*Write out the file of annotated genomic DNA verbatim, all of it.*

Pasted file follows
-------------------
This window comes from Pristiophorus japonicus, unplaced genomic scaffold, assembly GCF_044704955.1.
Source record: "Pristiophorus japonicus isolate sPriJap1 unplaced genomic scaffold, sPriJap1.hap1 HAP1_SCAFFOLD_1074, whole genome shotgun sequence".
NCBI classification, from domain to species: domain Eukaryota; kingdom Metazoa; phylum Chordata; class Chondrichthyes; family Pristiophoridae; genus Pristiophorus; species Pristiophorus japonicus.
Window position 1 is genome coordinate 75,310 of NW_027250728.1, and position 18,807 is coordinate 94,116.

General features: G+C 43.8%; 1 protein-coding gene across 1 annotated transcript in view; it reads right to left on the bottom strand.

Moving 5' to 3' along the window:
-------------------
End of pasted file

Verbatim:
This window comes from Pristiophorus japonicus, unplaced genomic scaffold, assembly GCF_044704955.1.
Source record: "Pristiophorus japonicus isolate sPriJap1 unplaced genomic scaffold, sPriJap1.hap1 HAP1_SCAFFOLD_1074, whole genome shotgun sequence".
NCBI classification, from domain to species: domain Eukaryota; kingdom Metazoa; phylum Chordata; class Chondrichthyes; family Pristiophoridae; genus Pristiophorus; species Pristiophorus japonicus.
Window position 1 is genome coordinate 75,310 of NW_027250728.1, and position 18,807 is coordinate 94,116.

General features: G+C 43.8%; 1 protein-coding gene across 1 annotated transcript in view; it reads right to left on the bottom strand.

Moving 5' to 3' along the window: